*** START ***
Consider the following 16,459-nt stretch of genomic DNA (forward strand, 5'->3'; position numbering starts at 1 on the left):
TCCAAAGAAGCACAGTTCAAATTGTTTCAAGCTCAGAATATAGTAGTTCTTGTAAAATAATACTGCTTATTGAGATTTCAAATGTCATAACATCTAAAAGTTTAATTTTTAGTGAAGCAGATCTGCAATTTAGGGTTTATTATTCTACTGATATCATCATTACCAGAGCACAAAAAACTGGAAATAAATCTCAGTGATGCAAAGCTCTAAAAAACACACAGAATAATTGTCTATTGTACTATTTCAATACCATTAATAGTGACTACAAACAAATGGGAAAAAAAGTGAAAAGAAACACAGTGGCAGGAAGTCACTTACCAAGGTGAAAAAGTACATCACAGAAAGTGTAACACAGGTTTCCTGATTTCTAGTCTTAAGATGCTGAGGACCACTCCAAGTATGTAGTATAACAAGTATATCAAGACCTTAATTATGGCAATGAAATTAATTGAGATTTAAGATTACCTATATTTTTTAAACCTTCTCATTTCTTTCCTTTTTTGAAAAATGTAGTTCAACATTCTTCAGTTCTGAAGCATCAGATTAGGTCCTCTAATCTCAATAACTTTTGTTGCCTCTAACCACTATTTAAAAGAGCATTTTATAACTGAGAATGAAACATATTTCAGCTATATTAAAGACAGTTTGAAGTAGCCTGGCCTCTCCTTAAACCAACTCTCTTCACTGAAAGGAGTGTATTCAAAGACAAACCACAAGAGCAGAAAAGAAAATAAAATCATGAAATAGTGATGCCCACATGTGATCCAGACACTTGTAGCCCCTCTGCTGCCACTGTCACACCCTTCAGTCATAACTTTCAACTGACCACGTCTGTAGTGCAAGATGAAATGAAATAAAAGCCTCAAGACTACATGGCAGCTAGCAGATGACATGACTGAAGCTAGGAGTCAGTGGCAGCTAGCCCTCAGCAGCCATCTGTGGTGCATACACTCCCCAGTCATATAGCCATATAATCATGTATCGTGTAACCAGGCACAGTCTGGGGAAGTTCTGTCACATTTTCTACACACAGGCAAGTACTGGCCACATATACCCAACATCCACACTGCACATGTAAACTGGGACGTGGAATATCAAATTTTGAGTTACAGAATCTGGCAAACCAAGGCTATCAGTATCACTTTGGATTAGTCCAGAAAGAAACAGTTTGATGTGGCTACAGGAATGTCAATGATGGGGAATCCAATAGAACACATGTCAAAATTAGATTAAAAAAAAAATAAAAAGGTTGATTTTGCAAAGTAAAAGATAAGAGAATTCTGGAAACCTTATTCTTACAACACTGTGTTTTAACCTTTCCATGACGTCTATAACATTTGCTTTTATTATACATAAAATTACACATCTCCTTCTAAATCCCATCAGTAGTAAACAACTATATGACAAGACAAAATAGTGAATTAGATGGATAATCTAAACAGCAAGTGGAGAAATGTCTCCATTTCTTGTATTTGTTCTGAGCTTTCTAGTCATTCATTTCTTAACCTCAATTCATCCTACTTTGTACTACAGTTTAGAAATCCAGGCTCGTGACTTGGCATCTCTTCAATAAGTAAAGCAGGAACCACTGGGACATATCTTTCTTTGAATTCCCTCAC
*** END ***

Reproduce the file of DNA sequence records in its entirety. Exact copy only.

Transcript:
Consider the following 16,459-nt stretch of genomic DNA (forward strand, 5'->3'; position numbering starts at 1 on the left):
TCCAAAGAAGCACAGTTCAAATTGTTTCAAGCTCAGAATATAGTAGTTCTTGTAAAATAATACTGCTTATTGAGATTTCAAATGTCATAACATCTAAAAGTTTAATTTTTAGTGAAGCAGATCTGCAATTTAGGGTTTATTATTCTACTGATATCATCATTACCAGAGCACAAAAAACTGGAAATAAATCTCAGTGATGCAAAGCTCTAAAAAACACACAGAATAATTGTCTATTGTACTATTTCAATACCATTAATAGTGACTACAAACAAATGGGAAAAAAAGTGAAAAGAAACACAGTGGCAGGAAGTCACTTACCAAGGTGAAAAAGTACATCACAGAAAGTGTAACACAGGTTTCCTGATTTCTAGTCTTAAGATGCTGAGGACCACTCCAAGTATGTAGTATAACAAGTATATCAAGACCTTAATTATGGCAATGAAATTAATTGAGATTTAAGATTACCTATATTTTTTAAACCTTCTCATTTCTTTCCTTTTTTGAAAAATGTAGTTCAACATTCTTCAGTTCTGAAGCATCAGATTAGGTCCTCTAATCTCAATAACTTTTGTTGCCTCTAACCACTATTTAAAAGAGCATTTTATAACTGAGAATGAAACATATTTCAGCTATATTAAAGACAGTTTGAAGTAGCCTGGCCTCTCCTTAAACCAACTCTCTTCACTGAAAGGAGTGTATTCAAAGACAAACCACAAGAGCAGAAAAGAAAATAAAATCATGAAATAGTGATGCCCACATGTGATCCAGACACTTGTAGCCCCTCTGCTGCCACTGTCACACCCTTCAGTCATAACTTTCAACTGACCACGTCTGTAGTGCAAGATGAAATGAAATAAAAGCCTCAAGACTACATGGCAGCTAGCAGATGACATGACTGAAGCTAGGAGTCAGTGGCAGCTAGCCCTCAGCAGCCATCTGTGGTGCATACACTCCCCAGTCATATAGCCATATAATCATGTATCGTGTAACCAGGCACAGTCTGGGGAAGTTCTGTCACATTTTCTACACACAGGCAAGTACTGGCCACATATACCCAACATCCACACTGCACATGTAAACTGGGACGTGGAATATCAAATTTTGAGTTACAGAATCTGGCAAACCAAGGCTATCAGTATCACTTTGGATTAGTCCAGAAAGAAACAGTTTGATGTGGCTACAGGAATGTCAATGATGGGGAATCCAATAGAACACATGTCAAAATTAGATTAAAAAAAAAATAAAAAGGTTGATTTTGCAAAGTAAAAGATAAGAGAATTCTGGAAACCTTATTCTTACAACACTGTGTTTTAACCTTTCCATGACGTCTATAACATTTGCTTTTATTATACATAAAATTACACATCTCCTTCTAAATCCCATCAGTAGTAAACAACTATATGACAAGACAAAATAGTGAATTAGATGGATAATCTAAACAGCAAGTGGAGAAATGTCTCCATTTCTTGTATTTGTTCTGAGCTTTCTAGTCATTCATTTCTTAACCTCAATTCATCCTACTTTGTACTACAGTTTAGAAATCCAGGCTCGTGACTTGGCATCTCTTCAATAAGTAAAGCAGGAACCACTGGGACATATCTTTCTTTGAATTCCCTCAC